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November 9, 2016
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March 18, 1998
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October 14, 1959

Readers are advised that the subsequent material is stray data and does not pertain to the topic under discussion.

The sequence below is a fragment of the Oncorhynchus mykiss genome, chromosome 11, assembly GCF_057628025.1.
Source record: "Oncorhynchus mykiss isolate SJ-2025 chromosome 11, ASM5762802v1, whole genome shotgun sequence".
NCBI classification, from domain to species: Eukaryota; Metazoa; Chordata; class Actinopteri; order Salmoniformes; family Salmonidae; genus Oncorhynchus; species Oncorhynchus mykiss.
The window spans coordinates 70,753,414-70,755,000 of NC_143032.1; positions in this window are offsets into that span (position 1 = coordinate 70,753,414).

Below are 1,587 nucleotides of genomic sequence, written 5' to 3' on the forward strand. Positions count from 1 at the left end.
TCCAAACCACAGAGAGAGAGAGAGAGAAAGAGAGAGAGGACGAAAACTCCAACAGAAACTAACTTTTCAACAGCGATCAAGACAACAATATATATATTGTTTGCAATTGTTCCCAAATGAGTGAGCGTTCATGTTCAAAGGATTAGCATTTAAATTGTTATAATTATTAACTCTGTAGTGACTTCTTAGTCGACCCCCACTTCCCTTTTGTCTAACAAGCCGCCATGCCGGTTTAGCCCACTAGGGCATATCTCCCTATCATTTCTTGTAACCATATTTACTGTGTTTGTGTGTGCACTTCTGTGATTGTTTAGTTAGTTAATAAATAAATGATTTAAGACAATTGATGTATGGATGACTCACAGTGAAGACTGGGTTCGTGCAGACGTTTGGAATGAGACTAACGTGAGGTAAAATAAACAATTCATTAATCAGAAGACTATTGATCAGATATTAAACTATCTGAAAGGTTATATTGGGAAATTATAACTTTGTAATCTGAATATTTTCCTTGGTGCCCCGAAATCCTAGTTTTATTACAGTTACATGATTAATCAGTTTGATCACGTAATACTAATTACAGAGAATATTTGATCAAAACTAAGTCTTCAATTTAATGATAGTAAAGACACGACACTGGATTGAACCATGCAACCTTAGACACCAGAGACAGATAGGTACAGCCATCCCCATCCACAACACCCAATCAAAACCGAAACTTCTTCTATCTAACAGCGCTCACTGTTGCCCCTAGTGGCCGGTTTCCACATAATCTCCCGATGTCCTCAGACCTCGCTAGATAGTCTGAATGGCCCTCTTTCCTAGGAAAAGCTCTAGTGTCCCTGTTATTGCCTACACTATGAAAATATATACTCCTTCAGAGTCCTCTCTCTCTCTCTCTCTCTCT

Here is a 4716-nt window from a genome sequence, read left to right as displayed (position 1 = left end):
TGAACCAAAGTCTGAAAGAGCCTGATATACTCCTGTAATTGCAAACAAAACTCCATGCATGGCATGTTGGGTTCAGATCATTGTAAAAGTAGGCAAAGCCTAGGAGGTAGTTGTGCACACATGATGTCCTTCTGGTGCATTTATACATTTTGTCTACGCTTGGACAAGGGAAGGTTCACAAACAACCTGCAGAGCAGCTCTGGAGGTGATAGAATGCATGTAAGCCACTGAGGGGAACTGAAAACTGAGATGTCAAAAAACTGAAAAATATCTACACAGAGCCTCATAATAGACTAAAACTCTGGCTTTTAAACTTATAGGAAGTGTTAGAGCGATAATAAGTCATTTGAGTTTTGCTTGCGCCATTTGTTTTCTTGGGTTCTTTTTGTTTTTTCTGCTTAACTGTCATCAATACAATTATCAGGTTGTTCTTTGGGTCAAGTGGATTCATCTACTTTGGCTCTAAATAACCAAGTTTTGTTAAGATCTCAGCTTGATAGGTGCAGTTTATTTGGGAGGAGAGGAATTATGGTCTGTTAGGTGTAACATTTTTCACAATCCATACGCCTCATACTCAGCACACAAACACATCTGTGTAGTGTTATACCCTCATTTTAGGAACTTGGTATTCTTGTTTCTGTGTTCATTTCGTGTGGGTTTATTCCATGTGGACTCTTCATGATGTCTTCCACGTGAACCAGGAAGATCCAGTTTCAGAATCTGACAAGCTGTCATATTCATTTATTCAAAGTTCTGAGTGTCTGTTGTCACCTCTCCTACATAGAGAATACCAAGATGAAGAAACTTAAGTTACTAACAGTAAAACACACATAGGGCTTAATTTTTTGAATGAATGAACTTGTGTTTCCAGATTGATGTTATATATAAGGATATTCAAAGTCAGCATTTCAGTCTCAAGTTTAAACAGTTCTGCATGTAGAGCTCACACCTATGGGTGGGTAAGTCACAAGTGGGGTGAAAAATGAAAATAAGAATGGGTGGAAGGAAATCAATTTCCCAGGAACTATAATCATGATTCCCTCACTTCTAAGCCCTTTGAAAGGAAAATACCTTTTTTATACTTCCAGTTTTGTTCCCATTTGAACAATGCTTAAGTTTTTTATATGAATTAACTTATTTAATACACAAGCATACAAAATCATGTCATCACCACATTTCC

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Approved For Release 1999/09/08 46R000100060007-4 Senior Research Staff on International Communism 14 October 1959 Comment on Predictions in the American Press of a. Sino-Soviet Split The American press has recently been echoing, almost as though by inspiration, the theme that differences between the Soviet Union and Communist China have reached the point where a, split between the two seems possible, if not probable. The purpose of this memorandum is to cast doubt on the validity of this theme, and to suggest that its uncriti- cal propagation may play directly into Communist hands. It is axiomatic that between any two powerful allies there will arise differences over the method of approach to commonly held goals, and even, on occasion, over aspects of the goals themselves. Our relation with our NATO allies - especially the United Kingdom - has abundantly illustrated this principle. The vital question is whether a balance in the commonalty of interests and beliefs of an alliance can be preserved amidst the fluc- tuations to which inevitably it is exposed. Again our NATO experience has demonstrated that tendencies toward dis-equilibrium are most easily rectified when the alliance is subjected to perturbing influences - Berlin is the classic case - manifestly directed by a hostile system. We believe that this is also true of the Sino-Soviet axis. Patent attempts to foment discord between Moscow and Peiping tend to force them closer together. Only the subtlest type of manipulation can contribute to an estrangement of allies so firmly linked by ideology, by interest and above all by a com- mon enemy. We do not believe that the evidences of Sino-Soviet discord adduced in these journalistic forays are likely to make much of an impression. on the parties chiefly concerned: Mao and Khrushchev. It can hardly be doubted that these two men, and the other leaders closely surrounding them, are better aware of their own points of difference than we can hope to be. They are also experienced and vigilant masters in the art of ward- ing off provocative and divisive assaults. Indeed, the question may arise, who actually is doing the provoking. While .SRS is not prone to see a fully orchestrated master plan in every Communist course of action, we do believe it prudent to consider the Hpproveu ror r:eiease iuuuiuuiu0 0H rcurau-u 14 V Approved For Release 1999/09/08 : CIA-R RA 1446R000100060007-4 possibility that such may exist. We have suggested elsewhere (SRS-12, "The Tenth Anniversary Celebration of the People's Republic of China") that in the assignment of international roles, the Chinese and the Soviets have sought advantage in maintaining a dialectic of hard and soft tactics, simultaneously breathing militancy and peaceful coexistence. Since the early days of the Comintern, some such dialectic, whether distributed between Party and State, or, as in this case, between two seemingly polarized States, has been classic, the natural outcome of Leninist tactics. In a sense, Red China is in just as irresponsible a position as was the Comintern. It is not a member of international organiza- tions, it seemingly cares little about Western recognition, but it is a vast component of the "world socialist system. " Between members of this system, as within Communist China, "non-antagonistic contradic- tions" are recognized as normal phenomena of Communist development. But far from endangering unity, these contradictions are used to pursue policies which are to confuse and confound the West. In other words, non-antagonistic frictions are considered, in Communist doctrine, to be healthy, and apt to strengthen rather than weaken Bloc countries or the Bloc as a whole. We do not go so far as some have done in seeing here an active deception program, calculated to create the impression in the Free World that the Moscow-Peking alliance is about to break in two, with the USSR forced to resort to the United States for ultimate protection against the leaping Chinese giant. Nevertheless, we do believe that the eager voice of hope which has sprung up in the American press can hardly have sur- prised or discomfited Mao or Khrushchev. Whether they planned it that way or not, they will see in this outburst evidence of that willingness to relax tensions and accept peaceful coexistence, which is clearly the ob- jective of the latter and probably also of the former. They would not be far wrong in interpreting this as still another manifestation of the ten- dency -toward complacency which apparently nothing can shake out of the American people. A brief examination of the three principal items of evidence used to document the existence of serious Sino-Soviet discord reveals both the inadequacy of our information and the probability that we are interpreting them incorrectly. Approved For Release 1999F09/08`: CIA=RDW8O-01446R000100060007-4 Approved For Release 1999/09/08 : CIA-RDP80-01446R000100060007-4 (1) Soviet "peaceful coexistence" versus Chinese "aggressiveness. " We have suggested above that these two themes are being played dialectically. We doubt whether there is a basic difference of strategy between. Mao and Khrushchev on such issues as Taiwan, Tibet or Laos. There may, however, be a real "contradiction" over Chinese pressure against the Himalayan frontier. Here, and perhaps here only, lies the rub of K.,irushchevss warning against "testing by force" and "predatory" wars. G. F. Hudson, in the 12 October New Leader, suggests rather convincingly that Chinats motivation in probing the Ladekh, Sikkim and Bhutan areas is one of irredentism, the absorption of outlying ethnic Tibetan fringes. This form of "nationalistic" adventurism may have given Khrushchev a chance to reciprocate the not too friendly admonition which Mao gave him in 1956 in his famous warning against "great power chauvinism. " If the Soviet leader is thinking far into the future about any form, of re-insurance against an overweening China, it would probably be toward India rather than the Western Alliance that he would turn. More- over, as we have suggested in SRS-10 ("The ,Socialist Commonwealth of Nations'; Pattern for Communist World Organization"), Khrushchev seems to have a fairly tangible vision of a future "socialist commonwealth" (sodruzhestvo) in which national frontiers, as they have been known in the past, will disappear. He would hardly be pleased to see this process - essential to the "transition to Communism" on a world scale - jeopardized by a unilateral act of national aggrandizement on the part of China, especial- ly over such paltry gains. (2) The Communes. The commune issue is still cited as a "contradiction" between. Mao and Khrushchev, and around this is built a conjectural web of ideological rivalry to which high divisive potential is attributed. We do not question the existence of a "contradiction" over the communes, but we would doubt whether it is "antagonistic" in nature. Here again we would emphasize the dialectic habit of communist behavior, its constant and purposeful search for a "synthesis. " It is noteworthy that the silence of the Soviet speakers at the 10th Anniversary was punctuated by a number of explicit utterances in. praise of the communes from, satellite and Free World Party leaders. These were certainly tolerated, if not directly authorized, by the Kremlin; indeed, they may have been intended to convey a backhanded approval which at the same time subtly represented China as comparable to the less de- veloped satellites - such as Bulgaria rather than to the fully developed Approved For Release 1999/09/Q81:`.CIA-ROP8U-04468000100060007-4 Approved For Release 1999/09/0 Soviet "Union. We may assume that Soviet critics, including Khrushchev, may have had a variety of objections ranging perhaps from pique over the pre-emption of the word "commune" itself, which they may have felt should be held in reserve for use during the "transition to Communism" stage, to serious, concern lest the premature abandonment of the incen- tive principle lead to a major economic failure, disastrous to both China and the Soviet Union. There will be more of this give and take. Khrush- chev may even end by paying the commune a tacit tribute of imitation, if his aArogorod project comes to fruition sometime in the future. At any rate, the more our press and. propaganda. insist that something is wrong here, the more the two leaders will seek either to cover their differences or to adjust them. (3) Alleged Coolness between Mao and Khrushchev. Much has been. made by the press of such points as the failure to issue a communique after Khrushchev''s visit to Peking, the lack of response by Mao to the Soviet emphasis on peaceful coexistence, and. the general im- pression of correctness rather than warmth which is reported to have char- acteriZed the relations between the two leaders. It is difficult to determine the import of these surface indications. The protocol significance of the failure to, issue a communique is obscure. The substance of the long and intimate conversations between Mao and Khrushchev is perforce unknown, as is that of previous encounters such as the meeting of August 1958 before the attack on Quemoy. Again, it is possible, as we have suggested above, that a deliberate inscrutability was maintained by mutual agreement, among other things precisely for the purpose of eliciting the kind of "Kremlinolog- ical" speculations in the foreign press which have in fact appeared. We would caution against "over-analysis" of the meager data. SRS is inclined to have confidence in its own admittedly impressionistic judgment that, both the treat- ment of Khrushchev and his own response were about what would be appropri- ate for the occasion.. - honor by the junior partner to the senior, gracious ack- nowledgment and praise by the latter of the achievements of the former, bright auguries for the future. Lacking solid evidence to dispel this impres- sion, we incline to believe that the outpouring of both. Chinese and. Soviet media, lauding the "world socialist system" and. pledging unshakeable friendship and unity among its components, represents the sincere convictions of the two leaders. Approved For Release 1999/0% Approved For Release 1999/09/08 : CIA-RDP80-01446R000100060007-4 It is not the purpose of this, memorandum to ring a note of defeatism in the endeavor to find exploitable weaknesses and vulner- abilities in the Sino-Soviet relation. We have repeatedly stated that we believe them to exist, but we have also suggested that our starting point must be to study them far more carefully than has hitherto been done, and to weigh the consequences of attacking them in terms of both prospective success and failure. For this reason, several months ago we recommended the establishment of a joint DDP-DDI task force, assigned to full time study of this subject on a high priority basis. Progress has been. made toward this end, but until such a study has been well advanced, we would still caution against premature action. Finally, we venture to suggest that the soundest point of departure for any campaign against both Bloc solidarity and Bloc effectiveness in international affairs. is that which was taken by Secretary Herter in his recent press conference. By anchoring the US position in an official statement of the incontrovertible fact of Soviet hegemony over Interna- tional Communism, he. has provided a firm base for attack against the Hydra. of the movement. In. one hand we must hold a sharp sword, in the other the cauterizing iron which will prevent two heads- from burst- ing forth. where one has been cut off. It will not be enough to say that the heads will consume each other. Approved For Release 1999/09